PFAS compounds are designed to be slippery. They keep food from sticking to non-stick frying pans, help rain slide off breathable outerwear, and ensure mechanical parts move smoothly.
So, it is not surprising that they can also be “slippery” to measure. It can be even more difficult to demonstrate the absence of PFAS — situations where they aren’t present at levels to show cause for concern.
But Per- and Polyfluoroalkyl Substances, collectively known as PFAS, have been identified as carcinogenic, and a threat to human health and the natural environment. This means that property owners, environmental regulators, political leaders, and the general public are increasingly concerned about locations where PFAS compounds may be present and potentially impacting groundwater and surface water.
A California landfill shows the pervasive nature of PFAS
The story of investigating just one property in southern California – a redeveloped landfill – can help explain some of the complexities involved in PFAS investigations.
This story starts when a California regulatory agency, the State Water Resources Control Board (SWRCB), wanted to get a better understanding of PFAS contamination in the state. They sent directives to the owners of both currently operating landfills and properties that contained closed landfills, instructing them to investigate those properties for PFAS impacts. This would include collecting and testing groundwater and leachate samples for constituents of concern.
Our client for this project is currently performing remediation of the landfill. Current standards for landfills, which include an impervious underlying layer, were not in place when the landfilling occurred, since the landfill predates them. There was also no system for treating the leachate — precipitation that flowed through the landfill, possibly picking up harmful chemicals along the way.
Because PFAS compounds have been used in such a wide range of materials, including paint and other construction materials, there was potential for PFAS-impacted leachate to flow into groundwater on site. The question was: How to measure local PFAS impacts in a way that meets the regulatory agency’s requirements?
Why are PFAS so difficult to measure?
For a variety of reasons, PFAS are extraordinarily slippery when it comes to measurement. One reason is that regulations stipulate that they be measured to extremely low concentrations – in the parts per trillion range – and it’s only recently that testing equipment has been able to give reliable results at those levels.
Another reason PFAS are hard to measure is that they are literally everywhere. Over the past 50 years, PFAS have been used in so many formulations and so many products, that it’s hard to determine which readings come from the site and which are background – blown in by the wind, for example.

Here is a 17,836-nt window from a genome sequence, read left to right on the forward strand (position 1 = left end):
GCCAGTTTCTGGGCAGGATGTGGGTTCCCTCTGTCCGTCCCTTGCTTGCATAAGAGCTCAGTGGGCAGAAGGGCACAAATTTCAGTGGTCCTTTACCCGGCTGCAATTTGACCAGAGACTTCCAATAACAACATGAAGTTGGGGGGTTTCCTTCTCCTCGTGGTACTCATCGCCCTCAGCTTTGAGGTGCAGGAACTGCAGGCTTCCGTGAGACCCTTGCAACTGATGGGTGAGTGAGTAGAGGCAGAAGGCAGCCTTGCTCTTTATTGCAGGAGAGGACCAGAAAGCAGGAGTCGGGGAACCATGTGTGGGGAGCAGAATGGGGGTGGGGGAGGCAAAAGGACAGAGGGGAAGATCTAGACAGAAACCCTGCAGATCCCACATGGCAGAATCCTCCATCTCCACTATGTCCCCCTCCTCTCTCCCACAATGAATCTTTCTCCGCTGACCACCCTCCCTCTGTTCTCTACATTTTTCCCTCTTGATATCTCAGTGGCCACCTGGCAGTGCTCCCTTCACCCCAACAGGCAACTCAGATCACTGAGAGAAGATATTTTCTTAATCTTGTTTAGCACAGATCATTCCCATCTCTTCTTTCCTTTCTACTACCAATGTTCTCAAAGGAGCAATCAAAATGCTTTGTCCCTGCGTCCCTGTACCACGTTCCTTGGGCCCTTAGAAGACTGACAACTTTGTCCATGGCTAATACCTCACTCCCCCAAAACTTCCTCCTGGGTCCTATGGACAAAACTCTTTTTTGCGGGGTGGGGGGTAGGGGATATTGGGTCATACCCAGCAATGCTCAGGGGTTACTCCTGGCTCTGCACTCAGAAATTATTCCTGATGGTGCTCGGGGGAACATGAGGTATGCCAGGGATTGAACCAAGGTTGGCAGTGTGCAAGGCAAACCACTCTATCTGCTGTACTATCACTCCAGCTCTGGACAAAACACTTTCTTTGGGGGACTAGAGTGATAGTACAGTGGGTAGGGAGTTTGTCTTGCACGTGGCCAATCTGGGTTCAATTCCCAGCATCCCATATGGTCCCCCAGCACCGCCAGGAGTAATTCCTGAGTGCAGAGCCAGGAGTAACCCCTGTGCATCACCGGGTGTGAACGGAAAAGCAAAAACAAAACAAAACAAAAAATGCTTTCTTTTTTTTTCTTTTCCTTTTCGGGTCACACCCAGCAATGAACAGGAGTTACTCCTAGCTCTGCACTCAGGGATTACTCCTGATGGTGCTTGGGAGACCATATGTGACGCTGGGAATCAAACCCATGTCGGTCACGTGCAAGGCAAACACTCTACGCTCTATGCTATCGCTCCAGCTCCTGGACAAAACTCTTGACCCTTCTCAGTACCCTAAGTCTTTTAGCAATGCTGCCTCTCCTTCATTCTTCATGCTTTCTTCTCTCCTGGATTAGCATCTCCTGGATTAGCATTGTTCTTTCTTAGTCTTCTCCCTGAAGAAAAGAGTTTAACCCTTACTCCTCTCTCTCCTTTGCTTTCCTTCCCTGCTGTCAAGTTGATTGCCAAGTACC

A third reason also comes from that “PFAS everywhere” aspect. The ubiquity of PFAS compounds makes it challenging to avoid cross-contamination – so much so that an investigating team might inadvertently bring PFAS on site. There can be PFAS on footwear, clothing (particularly breathable outerwear), lunch wrappings, gloves, and other everyday items. The “forbidden” list included in an investigative work plan can be daunting. For example, one of our team members covered the seat cushions in his truck to avoid potential contamination from any stain-proofing treatment used on the seat covers.
To overcome these challenges, our teams have developed standard procedures and sampling work plans that consider the need to avoid contamination of groundwater samples gathered from the site.
One of our special challenges on this job came from the depth we had to reach, in order to pull groundwater samples from the deepest parts of the former gravel pit – between 260 and 280 feet below grade.
Drilling boreholes that deep was not a problem but sourcing the downhole pumps we needed to place at depth, to bring the groundwater to the surface, was difficult. It is challenging enough to get pumps able to draw from those depths, but to get them without components containing PFAS was even more difficult. There simply isn’t yet a ready supply of equipment free of PFAS, although this situation is changing rapidly as manufacturers scramble to meet this growing need.
Our staff worked with several vendors and manufacturers of PFAS-free sampling equipment and narrowed down the choice of the sampling device to one that is non-purging, PFAS-free and capable of being deployed at the depths required.
On this project we were fortunate to work with a client who took their responsibilities seriously, understood the procedures we had to follow, and invested in a comprehensive job of testing. We tested thoroughly and determined that the site met California standards for PFAS, while adhering to strict field quality control and assurance procedures. The SWRCB was satisfied with the field program and deemed the data collected as part of the program as being representative of the site, and no further investigation of PFAS was requested at the site.
* This work was performed by Golder professionals who joined WSP in an acquisition completed in 2021.